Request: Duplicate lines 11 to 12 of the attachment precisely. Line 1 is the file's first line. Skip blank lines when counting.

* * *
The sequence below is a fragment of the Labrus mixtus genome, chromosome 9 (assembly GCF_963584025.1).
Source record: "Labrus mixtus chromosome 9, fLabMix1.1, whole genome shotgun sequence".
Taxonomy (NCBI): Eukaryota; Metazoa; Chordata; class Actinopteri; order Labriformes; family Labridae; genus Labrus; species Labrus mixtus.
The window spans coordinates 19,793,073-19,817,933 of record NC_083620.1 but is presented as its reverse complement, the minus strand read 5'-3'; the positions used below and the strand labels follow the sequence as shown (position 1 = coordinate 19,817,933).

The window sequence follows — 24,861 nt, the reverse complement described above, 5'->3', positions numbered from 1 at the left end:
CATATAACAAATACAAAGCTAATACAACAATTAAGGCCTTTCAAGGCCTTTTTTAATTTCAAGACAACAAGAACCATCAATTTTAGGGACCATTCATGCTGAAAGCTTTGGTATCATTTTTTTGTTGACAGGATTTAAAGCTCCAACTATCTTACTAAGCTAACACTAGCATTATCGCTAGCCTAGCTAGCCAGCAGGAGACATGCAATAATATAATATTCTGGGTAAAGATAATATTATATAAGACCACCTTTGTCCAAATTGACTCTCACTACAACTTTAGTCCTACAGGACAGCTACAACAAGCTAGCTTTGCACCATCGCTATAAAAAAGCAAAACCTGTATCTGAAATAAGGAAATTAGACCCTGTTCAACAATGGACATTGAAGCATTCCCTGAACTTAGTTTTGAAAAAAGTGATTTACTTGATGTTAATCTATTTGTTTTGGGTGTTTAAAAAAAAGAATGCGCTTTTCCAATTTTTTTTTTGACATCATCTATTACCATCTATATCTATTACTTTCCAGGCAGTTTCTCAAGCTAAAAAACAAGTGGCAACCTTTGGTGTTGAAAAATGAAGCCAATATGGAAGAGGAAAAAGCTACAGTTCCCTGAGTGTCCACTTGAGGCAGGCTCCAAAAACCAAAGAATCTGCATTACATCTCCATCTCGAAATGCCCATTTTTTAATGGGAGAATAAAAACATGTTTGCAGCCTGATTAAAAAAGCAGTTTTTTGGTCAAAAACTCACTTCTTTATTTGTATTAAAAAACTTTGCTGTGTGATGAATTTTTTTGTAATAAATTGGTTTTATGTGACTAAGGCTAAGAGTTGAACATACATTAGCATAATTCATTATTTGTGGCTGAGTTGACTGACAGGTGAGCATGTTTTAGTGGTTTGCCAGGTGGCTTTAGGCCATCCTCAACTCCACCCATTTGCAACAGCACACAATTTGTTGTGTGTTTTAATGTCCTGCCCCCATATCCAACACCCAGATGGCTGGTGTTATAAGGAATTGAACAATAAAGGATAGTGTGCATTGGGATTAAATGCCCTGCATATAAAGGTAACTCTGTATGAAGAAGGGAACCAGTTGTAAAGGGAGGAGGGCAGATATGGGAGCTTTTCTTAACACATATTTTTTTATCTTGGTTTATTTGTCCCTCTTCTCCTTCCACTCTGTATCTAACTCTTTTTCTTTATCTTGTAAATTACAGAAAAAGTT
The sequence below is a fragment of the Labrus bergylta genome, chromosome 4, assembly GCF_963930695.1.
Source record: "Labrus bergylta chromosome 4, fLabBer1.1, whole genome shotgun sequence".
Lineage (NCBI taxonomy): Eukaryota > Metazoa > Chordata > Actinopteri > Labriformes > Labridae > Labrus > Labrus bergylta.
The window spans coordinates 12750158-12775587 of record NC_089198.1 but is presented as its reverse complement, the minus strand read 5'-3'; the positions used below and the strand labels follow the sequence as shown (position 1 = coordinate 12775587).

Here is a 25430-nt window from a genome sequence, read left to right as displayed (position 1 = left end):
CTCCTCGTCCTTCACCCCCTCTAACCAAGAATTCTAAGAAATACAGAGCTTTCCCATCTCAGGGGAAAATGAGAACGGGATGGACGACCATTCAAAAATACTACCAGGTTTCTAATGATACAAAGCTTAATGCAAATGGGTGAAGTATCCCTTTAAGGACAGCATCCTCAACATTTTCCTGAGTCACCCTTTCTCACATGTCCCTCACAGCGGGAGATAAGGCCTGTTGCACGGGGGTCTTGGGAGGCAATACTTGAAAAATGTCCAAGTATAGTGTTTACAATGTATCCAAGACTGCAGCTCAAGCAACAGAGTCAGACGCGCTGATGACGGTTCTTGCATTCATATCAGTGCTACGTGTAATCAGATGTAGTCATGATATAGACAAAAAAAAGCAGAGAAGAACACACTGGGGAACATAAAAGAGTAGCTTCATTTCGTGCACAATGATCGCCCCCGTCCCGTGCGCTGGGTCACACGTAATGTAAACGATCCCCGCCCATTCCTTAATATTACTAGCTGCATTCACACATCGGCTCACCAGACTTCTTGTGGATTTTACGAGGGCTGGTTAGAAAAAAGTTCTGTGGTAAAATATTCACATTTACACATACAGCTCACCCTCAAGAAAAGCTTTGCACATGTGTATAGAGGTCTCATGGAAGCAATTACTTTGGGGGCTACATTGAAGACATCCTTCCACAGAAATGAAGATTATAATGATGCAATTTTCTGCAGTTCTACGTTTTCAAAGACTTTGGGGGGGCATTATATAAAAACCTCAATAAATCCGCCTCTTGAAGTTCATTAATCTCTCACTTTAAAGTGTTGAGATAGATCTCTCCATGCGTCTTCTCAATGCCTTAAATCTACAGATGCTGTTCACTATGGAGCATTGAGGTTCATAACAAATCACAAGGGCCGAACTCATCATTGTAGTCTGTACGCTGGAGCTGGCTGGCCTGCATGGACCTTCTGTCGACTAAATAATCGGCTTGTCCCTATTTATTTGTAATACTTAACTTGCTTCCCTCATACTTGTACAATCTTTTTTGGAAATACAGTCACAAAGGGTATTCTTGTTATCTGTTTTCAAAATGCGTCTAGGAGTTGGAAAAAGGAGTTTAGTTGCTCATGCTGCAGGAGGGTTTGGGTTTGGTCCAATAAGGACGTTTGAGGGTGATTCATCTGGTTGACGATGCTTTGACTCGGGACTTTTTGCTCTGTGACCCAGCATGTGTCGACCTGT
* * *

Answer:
Here is a 25430-nt window from a genome sequence, read left to right as displayed (position 1 = left end):
CTCCTCGTCCTTCACCCCCTCTAACCAAGAATTCTAAGAAATACAGAGCTTTCCCATCTCAGGGGAAAATGAGAACGGGATGGACGACCATTCAAAAATACTACCAGGTTTCTAATGATACAAAGCTTAATGCAAATGGGTGAAGTATCCCTTTAAGGACAGCATCCTCAACATTTTCCTGAGTCACCCTTTCTCACATGTCCCTCACAGCGGGAGATAAGGCCTGTTGCACGGGGGTCTTGGGAGGCAATACTTGAAAAATGTCCAAGTATAGTGTTTACAATGTATCCAAGACTGCAGCTCAAGCAACAGAGTCAGACGCGCTGATGACGGTTCTTGCATTCATATCAGTGCTACGTGTAATCAGATGTAGTCATGATATAGACAAAAAAAAGCAGAGAAGAACACACTGGGGAACATAAAAGAGTAGCTTCATTTCGTGCACAATGATCGCCCCCGTCCCGTGCGCTGGGTCACACGTAATGTAAACGATCCCCGCCCATTCCTTAATATTACTAGCTGCATTCACACATCGGCTCACCAGACTTCTTGTGGATTTTACGAGGGCTGGTTAGAAAAAAGTTCTGTGGTAAAATATTCACATTTACACATACAGCTCACCCTCAAGAAAAGCTTTGCACATGTGTATAGAGGTCTCATGGAAGCAATTACTTTGGGGGCTACATTGAAGACATCCTTCCACAGAAATGAAGATTATAATGATGCAATTTTCTGCAGTTCTACGTTTTCAAAGACTTTGGGGGGGCATTATATAAAAACCTCAATAAATCCGCCTCTTGAAGTTCATTAATCTCTCACTTTAAAGTGTTGAGATAGATCTCTCCATGCGTCTTCTCAATGCCTTAAATCTACAGATGCTGTTCACTATGGAGCATTGAGGTTCATAACAAATCACAAGGGCCGAACTCATCATTGTAGTCTGTACGCTGGAGCTGGCTGGCCTGCATGGACCTTCTGTCGACTAAATAATCGGCTTGTCCCTATTTATTTGTAATACTTAACTTGCTTCCCTCATACTTGTACAATCTTTTTTGGAAATACAGTCACAAAGGGTATTCTTGTTATCTGTTTTCAAAATGCGTCTAGGAGTTGGAAAAAGGAGTTTAGTTGCTCATGCTGCAGGAGGGTTTGGGTTTGGTCCAATAAGGACGTTTGAGGGTGATTCATCTGGTTGACGATGCTTTGACTCGGGACTTTTTGCTCTGTGACCCAGCATGTGTCGACCTGT